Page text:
climate change and bad luck gave us extreme weather of august 2020

Es­ti­mated reading time is 2 minutes.

MOST OF US NEVER HEARD OF “DRY LIGHTNING” until re­cently. It is cloud-to-ground light­ning without any nearby rain­fall. A dry light­ning storm over Mitchell’s Cove in Santa Cruz, Cal­i­fornia, caused more than 10,000 bursts of light­ning be­tween Au­gust 15 and Au­gust 19, 2020, which in turn set off dev­as­tating wild­fires across Cal­i­fornia. Ac­cording to cli­mate sci­en­tist Daniel Swain, of the In­sti­tute of the En­vi­ron­ment and Sus­tain­ability at UCLA, that is ‘an un­be­liev­able number to say out loud, even in the last few years.” Which is, alas, more than mere bad luck.

The phe­nom­enon and others are ad­dressed in “What’s be­hind Au­gust 2020’s ex­treme weather? Cli­mate change and bad luck” by Car­olyn Gram­ling for Sci­ence News (Au­gust 27, 2020). The sub­title to her piece is “The month of Au­gust alone has brought hur­ri­canes, wild­fires and a derecho.” Gram­ling in­tro­duces her ar­ticle with these paragraphs:

“Au­gust 2020 has been a dev­as­tating month across large swaths of the United States: As pow­erful Hur­ri­cane Laura bar­reled into the U.S. Gulf Coast on Au­gust 27, fires con­tinued to blaze in Cal­i­fornia. Mean­while, farmers are still as­sessing wide­spread damage to crops in the Mid­west fol­lowing an Au­gust 10 derecho, a sudden, hurricane-force windstorm.

Each of these ex­treme weather events was the re­sult of a par­tic­ular set of atmospheric—and in the case of Laura, oceanic—conditions. In part, it’s just bad luck that the United States is being slammed with these events back-to-back-to-back. But for some of these events, such as in­tense hur­ri­canes and more fre­quent wild­fires, sci­en­tists have long warned that cli­mate change has been set­ting the stage for disaster.”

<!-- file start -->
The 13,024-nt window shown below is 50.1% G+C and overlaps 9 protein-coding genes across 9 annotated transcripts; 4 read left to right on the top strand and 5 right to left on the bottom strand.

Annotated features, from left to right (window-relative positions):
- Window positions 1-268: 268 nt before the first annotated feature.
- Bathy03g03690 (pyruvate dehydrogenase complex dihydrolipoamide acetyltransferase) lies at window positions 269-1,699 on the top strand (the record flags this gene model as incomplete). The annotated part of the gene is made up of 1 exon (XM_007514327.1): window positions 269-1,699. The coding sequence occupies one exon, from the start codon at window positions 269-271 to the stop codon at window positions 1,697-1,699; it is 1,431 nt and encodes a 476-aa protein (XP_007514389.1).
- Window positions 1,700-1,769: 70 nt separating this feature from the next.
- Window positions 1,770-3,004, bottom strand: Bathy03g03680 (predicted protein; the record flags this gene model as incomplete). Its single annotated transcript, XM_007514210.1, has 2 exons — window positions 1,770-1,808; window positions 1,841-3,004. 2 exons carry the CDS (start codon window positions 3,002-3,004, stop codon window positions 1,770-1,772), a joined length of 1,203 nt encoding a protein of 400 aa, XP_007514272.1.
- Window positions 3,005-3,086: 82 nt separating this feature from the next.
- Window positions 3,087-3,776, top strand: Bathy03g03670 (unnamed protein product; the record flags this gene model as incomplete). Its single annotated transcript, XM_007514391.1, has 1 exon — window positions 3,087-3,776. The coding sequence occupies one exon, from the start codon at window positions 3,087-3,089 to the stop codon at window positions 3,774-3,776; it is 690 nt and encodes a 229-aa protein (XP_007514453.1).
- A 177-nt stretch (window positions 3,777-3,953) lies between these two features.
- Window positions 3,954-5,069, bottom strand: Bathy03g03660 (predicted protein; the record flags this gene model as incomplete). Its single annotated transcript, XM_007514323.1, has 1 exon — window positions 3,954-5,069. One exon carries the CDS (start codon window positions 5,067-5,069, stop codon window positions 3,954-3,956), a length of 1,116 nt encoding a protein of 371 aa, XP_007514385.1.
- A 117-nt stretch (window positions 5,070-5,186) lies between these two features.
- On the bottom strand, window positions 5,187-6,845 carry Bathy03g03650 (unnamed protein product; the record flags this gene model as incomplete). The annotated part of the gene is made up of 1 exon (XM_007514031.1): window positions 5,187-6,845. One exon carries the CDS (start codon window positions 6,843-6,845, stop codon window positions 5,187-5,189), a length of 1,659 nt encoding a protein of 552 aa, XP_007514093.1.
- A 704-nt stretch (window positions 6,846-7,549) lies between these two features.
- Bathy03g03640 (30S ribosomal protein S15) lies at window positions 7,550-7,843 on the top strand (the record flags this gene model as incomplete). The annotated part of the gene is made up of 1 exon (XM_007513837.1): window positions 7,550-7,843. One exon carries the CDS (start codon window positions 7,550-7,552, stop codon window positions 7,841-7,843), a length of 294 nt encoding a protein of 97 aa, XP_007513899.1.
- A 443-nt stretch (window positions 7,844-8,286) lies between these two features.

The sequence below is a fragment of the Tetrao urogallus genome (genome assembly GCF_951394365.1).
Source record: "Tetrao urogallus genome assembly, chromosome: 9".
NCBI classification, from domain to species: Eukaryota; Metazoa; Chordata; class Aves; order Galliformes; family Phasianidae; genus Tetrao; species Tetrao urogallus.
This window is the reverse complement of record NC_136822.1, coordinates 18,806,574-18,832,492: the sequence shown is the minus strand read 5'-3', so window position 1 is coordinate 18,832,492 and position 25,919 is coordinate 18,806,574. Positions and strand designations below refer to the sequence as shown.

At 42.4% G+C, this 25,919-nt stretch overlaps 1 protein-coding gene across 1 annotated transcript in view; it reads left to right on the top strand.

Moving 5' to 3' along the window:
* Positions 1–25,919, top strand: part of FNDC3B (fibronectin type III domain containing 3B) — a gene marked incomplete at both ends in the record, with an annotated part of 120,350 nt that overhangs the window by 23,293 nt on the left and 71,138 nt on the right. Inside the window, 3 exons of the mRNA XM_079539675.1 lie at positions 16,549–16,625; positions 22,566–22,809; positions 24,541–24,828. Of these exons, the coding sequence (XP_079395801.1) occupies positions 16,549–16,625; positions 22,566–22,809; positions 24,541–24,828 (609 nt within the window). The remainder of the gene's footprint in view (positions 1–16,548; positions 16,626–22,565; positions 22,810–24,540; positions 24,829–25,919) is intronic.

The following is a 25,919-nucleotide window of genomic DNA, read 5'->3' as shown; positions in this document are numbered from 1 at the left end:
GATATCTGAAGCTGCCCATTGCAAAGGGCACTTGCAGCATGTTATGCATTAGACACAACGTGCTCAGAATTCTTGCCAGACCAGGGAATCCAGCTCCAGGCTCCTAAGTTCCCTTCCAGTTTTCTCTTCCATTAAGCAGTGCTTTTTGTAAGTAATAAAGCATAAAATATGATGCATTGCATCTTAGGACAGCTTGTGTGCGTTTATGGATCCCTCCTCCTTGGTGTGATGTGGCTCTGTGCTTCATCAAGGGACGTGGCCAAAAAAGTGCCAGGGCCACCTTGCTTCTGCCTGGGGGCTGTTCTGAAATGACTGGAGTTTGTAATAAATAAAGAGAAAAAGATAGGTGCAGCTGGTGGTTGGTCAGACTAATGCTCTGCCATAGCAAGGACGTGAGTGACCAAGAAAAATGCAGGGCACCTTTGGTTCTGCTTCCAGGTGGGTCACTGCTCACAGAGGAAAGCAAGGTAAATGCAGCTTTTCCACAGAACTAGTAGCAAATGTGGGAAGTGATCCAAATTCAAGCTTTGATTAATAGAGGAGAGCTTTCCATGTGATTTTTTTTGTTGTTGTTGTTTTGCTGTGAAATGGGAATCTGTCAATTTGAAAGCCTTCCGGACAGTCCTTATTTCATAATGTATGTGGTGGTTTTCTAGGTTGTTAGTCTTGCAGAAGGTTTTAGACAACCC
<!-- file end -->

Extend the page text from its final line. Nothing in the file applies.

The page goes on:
The au­thor also men­tions a derecho that struck the mid­western United States on Au­gust 10. The word derecho is from Spanish and roughly trans­lates as ‘straight ahead.’

“These storms have winds ri­valing the strength of a hur­ri­cane or tor­nado but push for­ward in one di­rec­tion in­stead of ro­tating. By de­f­i­n­i­tion, a derecho pro­duces sus­tained winds sim­ilar to the fury of tropical-storm-force winds), nearly con­tin­u­ously for at least 400 kilo­me­ters. The Au­gust derecho flat­tened mil­lions of hectares of crops, up­rooted trees, dam­aged homes, flipped trucks, and left hun­dreds of thou­sands of people without power.”

To read this ar­ticle in its en­tirety, click HERE.


MitchellsCove 1000

FEATURED IMAGE: The photo at the top of this page is of dry light­ning over Mitchell’s Cove in Santa Cruz, Cal­i­fornia. It was part of a rare and se­vere storm system that trig­gered wild­fires across the state. This photo was taken on Au­gust 16, 2020, by Samuel Thaler for The Santa Cruz Sen­tinel via the As­so­ci­ated Press.


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